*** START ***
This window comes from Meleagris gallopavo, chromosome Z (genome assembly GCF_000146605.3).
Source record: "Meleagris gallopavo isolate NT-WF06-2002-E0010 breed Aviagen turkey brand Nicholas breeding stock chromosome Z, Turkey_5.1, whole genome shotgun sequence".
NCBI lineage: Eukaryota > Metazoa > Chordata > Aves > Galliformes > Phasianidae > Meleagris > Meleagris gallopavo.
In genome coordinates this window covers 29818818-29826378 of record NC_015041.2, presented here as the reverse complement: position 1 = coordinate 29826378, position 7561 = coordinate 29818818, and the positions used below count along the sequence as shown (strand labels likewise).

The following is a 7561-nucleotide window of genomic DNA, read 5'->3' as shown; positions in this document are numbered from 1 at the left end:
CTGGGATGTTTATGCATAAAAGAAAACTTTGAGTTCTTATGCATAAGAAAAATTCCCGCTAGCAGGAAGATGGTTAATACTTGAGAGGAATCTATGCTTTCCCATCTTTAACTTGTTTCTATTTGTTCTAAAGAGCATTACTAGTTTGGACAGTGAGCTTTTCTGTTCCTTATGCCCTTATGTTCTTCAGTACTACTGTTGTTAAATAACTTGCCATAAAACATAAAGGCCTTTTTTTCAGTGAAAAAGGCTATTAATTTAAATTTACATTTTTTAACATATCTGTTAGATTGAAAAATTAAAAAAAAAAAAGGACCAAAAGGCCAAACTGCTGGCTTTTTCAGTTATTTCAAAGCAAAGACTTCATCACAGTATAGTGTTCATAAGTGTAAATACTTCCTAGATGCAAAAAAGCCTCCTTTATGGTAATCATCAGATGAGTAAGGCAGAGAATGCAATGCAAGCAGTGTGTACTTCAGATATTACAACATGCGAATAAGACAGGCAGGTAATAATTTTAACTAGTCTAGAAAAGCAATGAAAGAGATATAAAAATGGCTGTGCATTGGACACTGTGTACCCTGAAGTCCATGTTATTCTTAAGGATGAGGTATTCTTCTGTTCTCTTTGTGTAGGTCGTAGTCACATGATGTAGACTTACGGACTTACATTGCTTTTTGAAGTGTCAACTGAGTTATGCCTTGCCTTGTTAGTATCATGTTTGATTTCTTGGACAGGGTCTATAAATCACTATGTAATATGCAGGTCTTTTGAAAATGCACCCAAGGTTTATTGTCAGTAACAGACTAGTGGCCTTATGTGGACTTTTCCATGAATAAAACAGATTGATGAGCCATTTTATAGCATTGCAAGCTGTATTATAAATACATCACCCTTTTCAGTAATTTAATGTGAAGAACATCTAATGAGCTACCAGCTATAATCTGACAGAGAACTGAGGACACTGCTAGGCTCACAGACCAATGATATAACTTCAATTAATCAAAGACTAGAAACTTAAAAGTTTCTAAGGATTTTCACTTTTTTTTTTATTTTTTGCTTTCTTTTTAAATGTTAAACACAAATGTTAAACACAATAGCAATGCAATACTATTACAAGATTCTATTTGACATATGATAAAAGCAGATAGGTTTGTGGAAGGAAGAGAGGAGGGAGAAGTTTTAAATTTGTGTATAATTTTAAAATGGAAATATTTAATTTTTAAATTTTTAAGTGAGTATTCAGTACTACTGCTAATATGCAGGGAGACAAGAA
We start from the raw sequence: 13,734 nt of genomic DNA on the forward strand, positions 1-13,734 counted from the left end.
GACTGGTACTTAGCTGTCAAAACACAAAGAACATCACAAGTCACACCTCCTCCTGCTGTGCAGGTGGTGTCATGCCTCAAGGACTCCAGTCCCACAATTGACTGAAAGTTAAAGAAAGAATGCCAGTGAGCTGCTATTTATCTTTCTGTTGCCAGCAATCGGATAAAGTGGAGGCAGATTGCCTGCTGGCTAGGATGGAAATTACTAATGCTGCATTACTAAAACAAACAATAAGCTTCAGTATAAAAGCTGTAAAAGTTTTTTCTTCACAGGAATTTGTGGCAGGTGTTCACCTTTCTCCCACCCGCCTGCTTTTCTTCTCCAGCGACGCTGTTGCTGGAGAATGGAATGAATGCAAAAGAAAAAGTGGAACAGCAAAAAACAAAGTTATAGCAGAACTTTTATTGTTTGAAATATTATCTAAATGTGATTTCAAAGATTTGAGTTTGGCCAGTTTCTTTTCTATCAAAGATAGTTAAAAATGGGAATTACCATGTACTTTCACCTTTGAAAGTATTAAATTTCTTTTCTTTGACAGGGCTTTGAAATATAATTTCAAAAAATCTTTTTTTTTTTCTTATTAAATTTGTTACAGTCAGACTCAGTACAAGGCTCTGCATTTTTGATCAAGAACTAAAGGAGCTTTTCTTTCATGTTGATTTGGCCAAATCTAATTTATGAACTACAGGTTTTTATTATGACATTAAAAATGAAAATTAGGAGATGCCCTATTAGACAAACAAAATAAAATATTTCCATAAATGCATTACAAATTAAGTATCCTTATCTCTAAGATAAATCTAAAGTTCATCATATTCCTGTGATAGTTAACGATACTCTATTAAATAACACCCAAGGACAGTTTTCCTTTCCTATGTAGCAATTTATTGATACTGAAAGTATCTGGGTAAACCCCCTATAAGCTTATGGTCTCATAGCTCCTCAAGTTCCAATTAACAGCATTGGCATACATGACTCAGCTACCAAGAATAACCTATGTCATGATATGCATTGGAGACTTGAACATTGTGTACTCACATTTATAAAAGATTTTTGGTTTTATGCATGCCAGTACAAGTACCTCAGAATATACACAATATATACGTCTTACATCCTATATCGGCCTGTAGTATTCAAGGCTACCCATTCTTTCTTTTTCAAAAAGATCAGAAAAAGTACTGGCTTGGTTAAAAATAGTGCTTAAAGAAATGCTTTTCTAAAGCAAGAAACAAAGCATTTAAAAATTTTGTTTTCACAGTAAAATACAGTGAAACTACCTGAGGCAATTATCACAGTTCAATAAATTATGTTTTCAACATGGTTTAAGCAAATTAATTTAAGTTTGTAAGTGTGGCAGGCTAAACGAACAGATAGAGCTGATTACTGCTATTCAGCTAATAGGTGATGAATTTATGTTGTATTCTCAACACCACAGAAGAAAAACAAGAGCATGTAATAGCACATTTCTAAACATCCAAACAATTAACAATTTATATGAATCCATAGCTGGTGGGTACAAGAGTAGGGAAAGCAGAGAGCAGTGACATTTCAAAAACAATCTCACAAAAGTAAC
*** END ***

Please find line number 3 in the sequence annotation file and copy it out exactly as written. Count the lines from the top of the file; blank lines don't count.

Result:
NCBI lineage: Eukaryota > Metazoa > Chordata > Aves > Galliformes > Phasianidae > Meleagris > Meleagris gallopavo.